MENDOCINO Co., 10/12/22 — Mendocino County won a dubious honor in cannabis eradication this year, with 190,018 cannabis plants destroyed at 18 different grow sites raided under the auspices of the Campaign Against Marijuana Planting (CAMP) 2022. That figure is significantly higher than any other California county — representing nearly 20 percent of the 973,894 plants seized statewide, according to a press release issued Tuesday by the California Department of Justice.
Riverside County came in at No. 2 with 159,287 plants eradicated at 77 sites. San Bernardino County had 138,815 plants eradicated at 41 sites, and our neighbors in Lake County came in at No. 4 with 97,677 plants eradicated at 51 sites. No other county broke 100K. Sonoma County came in at the very bottom of the list with just one grow raided and 1,407 plants eradicated. CAMP operations in Humboldt County were limited to reconnaissance only.
Statewide, CAMP seized 203,872 pounds (more than 100 tons) of processed cannabis this year. How many of those pounds were grown or seized in Mendocino County remains unclear.
California Attorney General Rob Bonta also announced a new effort to rebrand CAMP, originally launched in 1983, as Eradication and Prevention of Illicit Cannabis (EPIC). EPIC (not to be confused with the Arcata-based nonprofit Environmental Protection Information Center) will be expanding from perennial drug-interdiction operation and quasi-counterinsurgency into a task force that operates year-round, bringing additional personnel and other “resources” to this ongoing epilogue to the War on Drugs.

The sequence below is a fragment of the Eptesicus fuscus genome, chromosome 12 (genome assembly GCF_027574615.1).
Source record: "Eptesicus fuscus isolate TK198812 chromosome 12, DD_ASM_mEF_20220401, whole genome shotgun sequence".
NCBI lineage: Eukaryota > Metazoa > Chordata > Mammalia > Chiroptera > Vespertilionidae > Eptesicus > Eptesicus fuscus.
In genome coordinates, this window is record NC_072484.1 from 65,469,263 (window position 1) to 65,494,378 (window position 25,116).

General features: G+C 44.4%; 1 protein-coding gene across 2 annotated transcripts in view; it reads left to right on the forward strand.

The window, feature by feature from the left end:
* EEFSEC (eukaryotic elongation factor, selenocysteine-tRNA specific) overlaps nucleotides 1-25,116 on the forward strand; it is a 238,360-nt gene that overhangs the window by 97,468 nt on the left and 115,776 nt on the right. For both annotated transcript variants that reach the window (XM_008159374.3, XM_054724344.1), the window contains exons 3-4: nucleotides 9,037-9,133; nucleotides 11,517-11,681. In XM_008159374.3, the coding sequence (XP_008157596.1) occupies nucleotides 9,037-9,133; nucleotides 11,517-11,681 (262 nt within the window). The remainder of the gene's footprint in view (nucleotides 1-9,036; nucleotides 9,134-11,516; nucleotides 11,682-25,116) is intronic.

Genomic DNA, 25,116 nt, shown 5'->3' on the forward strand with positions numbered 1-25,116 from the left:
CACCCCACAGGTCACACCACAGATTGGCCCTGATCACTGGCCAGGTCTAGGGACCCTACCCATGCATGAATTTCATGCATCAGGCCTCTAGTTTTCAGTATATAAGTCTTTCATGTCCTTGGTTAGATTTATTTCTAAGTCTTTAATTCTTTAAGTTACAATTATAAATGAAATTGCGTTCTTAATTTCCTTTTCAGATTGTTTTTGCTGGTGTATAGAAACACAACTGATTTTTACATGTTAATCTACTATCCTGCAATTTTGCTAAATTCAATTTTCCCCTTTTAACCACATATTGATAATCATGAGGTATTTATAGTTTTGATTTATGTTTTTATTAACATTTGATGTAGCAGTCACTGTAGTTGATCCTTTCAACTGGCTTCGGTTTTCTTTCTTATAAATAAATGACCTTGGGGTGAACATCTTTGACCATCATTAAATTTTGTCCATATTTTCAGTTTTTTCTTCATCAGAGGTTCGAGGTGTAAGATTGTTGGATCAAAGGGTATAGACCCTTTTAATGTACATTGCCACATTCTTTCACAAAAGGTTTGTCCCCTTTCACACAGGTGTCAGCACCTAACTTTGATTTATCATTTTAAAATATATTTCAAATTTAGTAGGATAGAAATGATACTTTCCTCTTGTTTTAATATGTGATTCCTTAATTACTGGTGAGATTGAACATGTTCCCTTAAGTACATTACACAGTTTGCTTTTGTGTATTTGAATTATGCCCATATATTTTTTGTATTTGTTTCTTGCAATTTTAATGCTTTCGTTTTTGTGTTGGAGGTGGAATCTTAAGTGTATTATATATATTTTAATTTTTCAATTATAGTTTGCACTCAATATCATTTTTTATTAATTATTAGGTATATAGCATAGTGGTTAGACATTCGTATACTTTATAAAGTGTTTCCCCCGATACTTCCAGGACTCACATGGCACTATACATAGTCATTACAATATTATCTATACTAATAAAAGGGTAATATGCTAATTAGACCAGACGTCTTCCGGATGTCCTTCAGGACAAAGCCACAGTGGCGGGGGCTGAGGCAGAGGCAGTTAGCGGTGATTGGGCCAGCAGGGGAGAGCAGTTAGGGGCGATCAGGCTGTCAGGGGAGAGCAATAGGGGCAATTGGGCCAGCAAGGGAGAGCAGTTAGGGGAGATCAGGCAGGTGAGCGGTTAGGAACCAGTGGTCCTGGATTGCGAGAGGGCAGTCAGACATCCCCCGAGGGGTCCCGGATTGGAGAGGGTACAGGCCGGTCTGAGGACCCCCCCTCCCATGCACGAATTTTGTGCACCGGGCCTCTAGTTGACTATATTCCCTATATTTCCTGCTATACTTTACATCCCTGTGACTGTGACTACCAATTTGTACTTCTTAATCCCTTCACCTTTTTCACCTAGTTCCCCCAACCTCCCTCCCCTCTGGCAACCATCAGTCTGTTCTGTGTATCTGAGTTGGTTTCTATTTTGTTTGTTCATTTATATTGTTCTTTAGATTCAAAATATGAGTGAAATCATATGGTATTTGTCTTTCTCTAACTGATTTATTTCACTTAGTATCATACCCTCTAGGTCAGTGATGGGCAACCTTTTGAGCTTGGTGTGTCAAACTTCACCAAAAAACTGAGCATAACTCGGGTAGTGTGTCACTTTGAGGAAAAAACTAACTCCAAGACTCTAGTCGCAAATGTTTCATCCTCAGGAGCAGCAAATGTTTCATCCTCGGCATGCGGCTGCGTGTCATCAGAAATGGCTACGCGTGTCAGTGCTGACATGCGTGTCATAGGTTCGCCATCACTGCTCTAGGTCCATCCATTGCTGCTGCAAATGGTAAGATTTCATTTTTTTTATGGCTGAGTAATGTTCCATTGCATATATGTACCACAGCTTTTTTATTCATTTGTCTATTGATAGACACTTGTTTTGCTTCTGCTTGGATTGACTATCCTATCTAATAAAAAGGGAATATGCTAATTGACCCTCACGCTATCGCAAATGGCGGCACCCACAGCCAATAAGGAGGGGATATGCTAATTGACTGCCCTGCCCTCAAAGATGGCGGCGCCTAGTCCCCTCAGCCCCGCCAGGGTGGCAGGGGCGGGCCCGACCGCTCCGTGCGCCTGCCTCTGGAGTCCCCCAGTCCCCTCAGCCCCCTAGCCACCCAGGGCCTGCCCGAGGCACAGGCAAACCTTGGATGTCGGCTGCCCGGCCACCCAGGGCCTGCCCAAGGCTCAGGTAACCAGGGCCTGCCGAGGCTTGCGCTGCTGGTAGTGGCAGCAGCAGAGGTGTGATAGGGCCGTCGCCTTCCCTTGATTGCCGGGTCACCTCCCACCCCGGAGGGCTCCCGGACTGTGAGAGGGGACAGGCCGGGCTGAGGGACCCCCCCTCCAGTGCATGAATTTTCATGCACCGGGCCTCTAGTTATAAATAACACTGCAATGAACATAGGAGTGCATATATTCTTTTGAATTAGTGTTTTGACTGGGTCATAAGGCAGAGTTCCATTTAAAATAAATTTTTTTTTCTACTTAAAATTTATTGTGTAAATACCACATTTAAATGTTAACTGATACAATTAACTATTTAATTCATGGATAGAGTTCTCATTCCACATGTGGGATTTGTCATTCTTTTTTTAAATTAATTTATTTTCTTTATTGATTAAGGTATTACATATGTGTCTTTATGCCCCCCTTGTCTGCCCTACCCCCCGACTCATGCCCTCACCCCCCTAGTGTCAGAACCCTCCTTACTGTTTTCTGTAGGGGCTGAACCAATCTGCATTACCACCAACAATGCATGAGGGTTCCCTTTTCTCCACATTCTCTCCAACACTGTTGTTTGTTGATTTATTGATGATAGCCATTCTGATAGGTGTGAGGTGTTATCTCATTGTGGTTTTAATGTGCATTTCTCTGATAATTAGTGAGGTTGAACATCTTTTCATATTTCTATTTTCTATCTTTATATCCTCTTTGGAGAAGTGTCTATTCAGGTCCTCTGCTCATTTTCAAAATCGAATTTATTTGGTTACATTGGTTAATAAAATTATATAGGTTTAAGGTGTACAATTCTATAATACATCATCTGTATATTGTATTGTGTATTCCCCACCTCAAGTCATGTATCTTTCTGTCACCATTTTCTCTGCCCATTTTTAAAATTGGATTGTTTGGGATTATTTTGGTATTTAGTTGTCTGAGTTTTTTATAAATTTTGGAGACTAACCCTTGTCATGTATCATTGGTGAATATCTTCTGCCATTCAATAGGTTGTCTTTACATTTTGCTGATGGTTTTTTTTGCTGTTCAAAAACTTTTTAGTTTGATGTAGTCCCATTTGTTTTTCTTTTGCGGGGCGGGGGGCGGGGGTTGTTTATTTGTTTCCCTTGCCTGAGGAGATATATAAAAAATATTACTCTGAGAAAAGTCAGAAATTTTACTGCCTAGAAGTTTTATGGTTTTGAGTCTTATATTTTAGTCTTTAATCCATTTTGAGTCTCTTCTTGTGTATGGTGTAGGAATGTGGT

“EPIC invests in our effort to crack down on the dark side of the illicit cannabis market, with a particular focus on addressing environmental harms, human trafficking and the underground economy. This new year-round effort brings with it more resources, and a team of DOJ agents who will work with our law enforcement partners to shut down illegal large-scale grows,” Bonta said in a short video posted to Twitter on Tuesday afternoon.
Bonta’s press release states that CAMP ‘22 worked tirelessly to “reclaim our public lands” by eradicating illegal grows, but according to a 2021 strategic plan submitted as part of an application for a grant from the U.S. Department of Justice, the Mendocino County Sheriff’s Office planned to focus 95 percent of its enforcement efforts on private lands this year. The federal government awarded $185,000 to aid Mendocino County in that endeavor, according to this letter from Sheriff Matt Kendall.
This reporter filed a public records request seeking the search warrants approved for each of the 18 grow sites raided in Mendocino County as part of an effort to find out which grows were targeted, where they were located and what led to the selection of those specific sites. Records related to expenditure of public money associated with serving those warrants have also been requested, as well as records related to the destruction of any cannabis seized in those operations and reimbursements by state or federal agencies. Followup requests may be necessary to pin down the documents in question.